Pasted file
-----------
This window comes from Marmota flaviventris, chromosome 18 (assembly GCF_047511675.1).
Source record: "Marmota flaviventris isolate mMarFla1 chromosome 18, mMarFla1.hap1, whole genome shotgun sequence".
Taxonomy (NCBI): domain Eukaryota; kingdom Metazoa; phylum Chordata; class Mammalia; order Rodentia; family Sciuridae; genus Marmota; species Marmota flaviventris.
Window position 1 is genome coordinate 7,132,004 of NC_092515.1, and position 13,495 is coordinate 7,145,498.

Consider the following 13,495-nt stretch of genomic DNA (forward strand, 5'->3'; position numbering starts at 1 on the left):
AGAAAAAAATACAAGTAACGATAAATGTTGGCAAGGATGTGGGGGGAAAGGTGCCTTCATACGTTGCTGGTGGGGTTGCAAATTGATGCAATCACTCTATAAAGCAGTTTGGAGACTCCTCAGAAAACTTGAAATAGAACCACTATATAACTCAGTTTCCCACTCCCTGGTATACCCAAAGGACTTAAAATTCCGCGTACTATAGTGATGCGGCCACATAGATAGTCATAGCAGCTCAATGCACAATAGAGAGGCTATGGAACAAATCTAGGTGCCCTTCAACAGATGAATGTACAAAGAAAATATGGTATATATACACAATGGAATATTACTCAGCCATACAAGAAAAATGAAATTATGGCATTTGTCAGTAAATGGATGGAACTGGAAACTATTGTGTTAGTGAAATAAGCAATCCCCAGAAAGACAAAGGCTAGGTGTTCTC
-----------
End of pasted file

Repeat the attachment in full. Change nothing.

This window comes from Marmota flaviventris, chromosome 18 (assembly GCF_047511675.1).
Source record: "Marmota flaviventris isolate mMarFla1 chromosome 18, mMarFla1.hap1, whole genome shotgun sequence".
Taxonomy (NCBI): domain Eukaryota; kingdom Metazoa; phylum Chordata; class Mammalia; order Rodentia; family Sciuridae; genus Marmota; species Marmota flaviventris.
Window position 1 is genome coordinate 7,132,004 of NC_092515.1, and position 13,495 is coordinate 7,145,498.

Consider the following 13,495-nt stretch of genomic DNA (forward strand, 5'->3'; position numbering starts at 1 on the left):
AGAAAAAAATACAAGTAACGATAAATGTTGGCAAGGATGTGGGGGGAAAGGTGCCTTCATACGTTGCTGGTGGGGTTGCAAATTGATGCAATCACTCTATAAAGCAGTTTGGAGACTCCTCAGAAAACTTGAAATAGAACCACTATATAACTCAGTTTCCCACTCCCTGGTATACCCAAAGGACTTAAAATTCCGCGTACTATAGTGATGCGGCCACATAGATAGTCATAGCAGCTCAATGCACAATAGAGAGGCTATGGAACAAATCTAGGTGCCCTTCAACAGATGAATGTACAAAGAAAATATGGTATATATACACAATGGAATATTACTCAGCCATACAAGAAAAATGAAATTATGGCATTTGTCAGTAAATGGATGGAACTGGAAACTATTGTGTTAGTGAAATAAGCAATCCCCAGAAAGACAAAGGCTAGGTGTTCTC